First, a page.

So, how did I get here? This is arguably the most important part of this story to share, and fortunately, very simple. I felt a pain in my right breast in late December 2019 and upon examining myself, I noticed a lumpy mass. I did not have a primary care doctor at the time as I had just moved to the area and was previously healthy – my medical history: two relatively uncomplicated pregnancies and GERD – thanks kiddos!
I quickly got a primary care doctor who recommended a mammogram. She was astute and visibly concerned. I appreciated her concern, but it made me laugh a little on the inside, because I already knew this was something benign, like a fibroadenoma or fibrocystic changes. But I was ready for the work up and then talk about resection if appropriate.
The mammogram was abnormal, and followed by an ultrasound which was also abnormal, and followed by biopsies. Then BAM -> cancer! Invasive ductal carcinoma.
*Medical Tidbit* Invasive ductal carcinoma, also known as infiltrating ductal carcinoma, is the most common type of breast cancer, accounting for up to 85% of breast cancers (1). Approximately 180,000 people are diagnosed with it each year (2). The term invasive or infiltrating means that the abnormal cells have spread outside the milk ducts and into surrounding breast tissue.
I remember receiving the notification on my phone that the biopsy results had posted. I had a few more hours left in my 11 hour shift, one of my longer shifts that usually stretched to 13 hours. I’m generally too busy to answer phone texts or messages on shift. My husband and family know to call me if they need a response from me when I’m working, otherwise I’ll see you when I see you. But I had been eagerly checking my phone throughout the day, expecting the results. I waited to look at the results until I got home. You know, just in case.
Upon reading the results, I entered this fog that loomed for the next few weeks. I was in disbelief, emotionally labile and confused. I didn’t know what to think.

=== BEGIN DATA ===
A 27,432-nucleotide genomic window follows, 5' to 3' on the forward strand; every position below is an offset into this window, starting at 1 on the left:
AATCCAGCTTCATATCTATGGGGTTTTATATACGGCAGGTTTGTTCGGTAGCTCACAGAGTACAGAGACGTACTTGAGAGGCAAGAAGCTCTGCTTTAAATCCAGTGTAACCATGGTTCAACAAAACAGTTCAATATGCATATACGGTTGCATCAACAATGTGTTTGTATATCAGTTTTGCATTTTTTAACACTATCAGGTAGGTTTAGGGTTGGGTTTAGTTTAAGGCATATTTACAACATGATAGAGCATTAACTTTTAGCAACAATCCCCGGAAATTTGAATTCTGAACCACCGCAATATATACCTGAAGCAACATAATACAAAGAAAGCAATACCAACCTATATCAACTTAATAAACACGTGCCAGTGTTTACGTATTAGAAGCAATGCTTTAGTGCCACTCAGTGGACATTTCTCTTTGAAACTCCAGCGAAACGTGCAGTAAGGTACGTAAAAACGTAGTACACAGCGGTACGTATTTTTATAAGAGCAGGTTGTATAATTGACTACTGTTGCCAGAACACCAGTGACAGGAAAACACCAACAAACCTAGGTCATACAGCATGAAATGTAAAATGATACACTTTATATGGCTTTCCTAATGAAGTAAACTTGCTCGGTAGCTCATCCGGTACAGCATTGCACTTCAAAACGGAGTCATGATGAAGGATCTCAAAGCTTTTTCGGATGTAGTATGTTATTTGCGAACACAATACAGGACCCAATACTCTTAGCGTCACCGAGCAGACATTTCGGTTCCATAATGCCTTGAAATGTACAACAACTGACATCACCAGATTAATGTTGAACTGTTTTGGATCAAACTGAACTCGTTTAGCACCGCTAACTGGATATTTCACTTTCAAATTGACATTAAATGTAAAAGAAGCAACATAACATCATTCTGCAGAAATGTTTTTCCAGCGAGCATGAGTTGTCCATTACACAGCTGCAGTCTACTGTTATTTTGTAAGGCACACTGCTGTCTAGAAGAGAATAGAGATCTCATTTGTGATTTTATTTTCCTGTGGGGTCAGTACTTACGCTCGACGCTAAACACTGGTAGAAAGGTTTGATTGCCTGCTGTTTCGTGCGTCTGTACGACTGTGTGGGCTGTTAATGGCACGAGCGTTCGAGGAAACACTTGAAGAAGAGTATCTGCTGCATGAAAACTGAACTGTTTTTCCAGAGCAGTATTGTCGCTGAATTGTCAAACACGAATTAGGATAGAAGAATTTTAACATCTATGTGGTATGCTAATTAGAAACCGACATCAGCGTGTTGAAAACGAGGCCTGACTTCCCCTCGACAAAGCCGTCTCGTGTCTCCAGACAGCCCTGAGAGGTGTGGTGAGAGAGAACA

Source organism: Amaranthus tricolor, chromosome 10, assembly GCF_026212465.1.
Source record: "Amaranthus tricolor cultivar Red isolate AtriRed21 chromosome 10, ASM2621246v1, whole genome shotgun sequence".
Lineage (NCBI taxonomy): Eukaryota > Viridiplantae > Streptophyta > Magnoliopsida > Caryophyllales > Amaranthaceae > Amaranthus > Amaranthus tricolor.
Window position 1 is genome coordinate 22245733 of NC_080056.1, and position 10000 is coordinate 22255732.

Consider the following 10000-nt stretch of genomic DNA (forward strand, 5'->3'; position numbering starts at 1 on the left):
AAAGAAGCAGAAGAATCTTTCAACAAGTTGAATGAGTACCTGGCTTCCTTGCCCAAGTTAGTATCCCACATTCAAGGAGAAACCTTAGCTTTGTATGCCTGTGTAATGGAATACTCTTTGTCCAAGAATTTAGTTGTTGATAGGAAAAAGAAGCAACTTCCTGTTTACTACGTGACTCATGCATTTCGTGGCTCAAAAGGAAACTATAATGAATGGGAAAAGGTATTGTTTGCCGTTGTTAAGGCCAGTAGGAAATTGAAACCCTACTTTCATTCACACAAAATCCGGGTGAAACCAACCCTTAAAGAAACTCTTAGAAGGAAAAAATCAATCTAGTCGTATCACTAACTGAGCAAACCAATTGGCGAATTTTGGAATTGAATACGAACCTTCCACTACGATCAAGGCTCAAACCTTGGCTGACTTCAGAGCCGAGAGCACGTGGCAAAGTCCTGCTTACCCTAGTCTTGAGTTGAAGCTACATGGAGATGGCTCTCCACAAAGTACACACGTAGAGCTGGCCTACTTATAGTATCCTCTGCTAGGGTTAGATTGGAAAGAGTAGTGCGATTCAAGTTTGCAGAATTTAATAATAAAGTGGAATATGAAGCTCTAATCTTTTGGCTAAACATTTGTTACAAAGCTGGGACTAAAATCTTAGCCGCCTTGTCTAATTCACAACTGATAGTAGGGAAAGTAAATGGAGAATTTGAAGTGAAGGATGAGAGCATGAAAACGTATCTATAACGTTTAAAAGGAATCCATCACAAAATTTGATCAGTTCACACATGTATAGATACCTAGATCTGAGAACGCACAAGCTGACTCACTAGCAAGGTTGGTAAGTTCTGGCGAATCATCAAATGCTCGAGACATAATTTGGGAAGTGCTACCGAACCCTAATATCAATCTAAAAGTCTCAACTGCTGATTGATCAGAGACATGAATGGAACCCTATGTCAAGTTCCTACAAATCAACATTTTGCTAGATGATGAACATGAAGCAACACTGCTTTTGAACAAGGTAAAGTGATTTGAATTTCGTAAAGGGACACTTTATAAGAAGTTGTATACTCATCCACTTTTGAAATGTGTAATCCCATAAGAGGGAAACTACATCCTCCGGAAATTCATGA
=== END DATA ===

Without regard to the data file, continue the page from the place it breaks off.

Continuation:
I had only told my husband what was going on a few days before getting my biopsy results because I’m bad at keeping secrets from him. I literally tell him everything. I have been for the last 12 years and I was silly to think I could keep this from him any longer. But now how was I going to explain this to anyone else? I waited to tell anyone until I could figure out how.
How long had this cancer been present? Could it have been detected sooner if I performed regular self-breast exams? or if I had a mammogram sooner? Who knows. When I received my diagnosis, I was fixated on these questions. In addition to denial (I was thoroughly convinced my results were mixed up with another patients), I was stuck on the how and why. But, I will never know. I know, it’s not possible to know this information. I realize this search for answers was also a search for something to blame. Something, anything, to blame for the fact that I had cancer. Every cause has an effect, right? So what caused this?? I will never know.
Kavita Jackson, MD
- Correa P and Johnson WD (1978). International variation in the histology of breast carcinoma. UICC Technical Report Series 35: 36-65.
- American Cancer Society (2020). Breast Cancer Facts and Figures 2019-2020. Atlanta: American Cancer Society.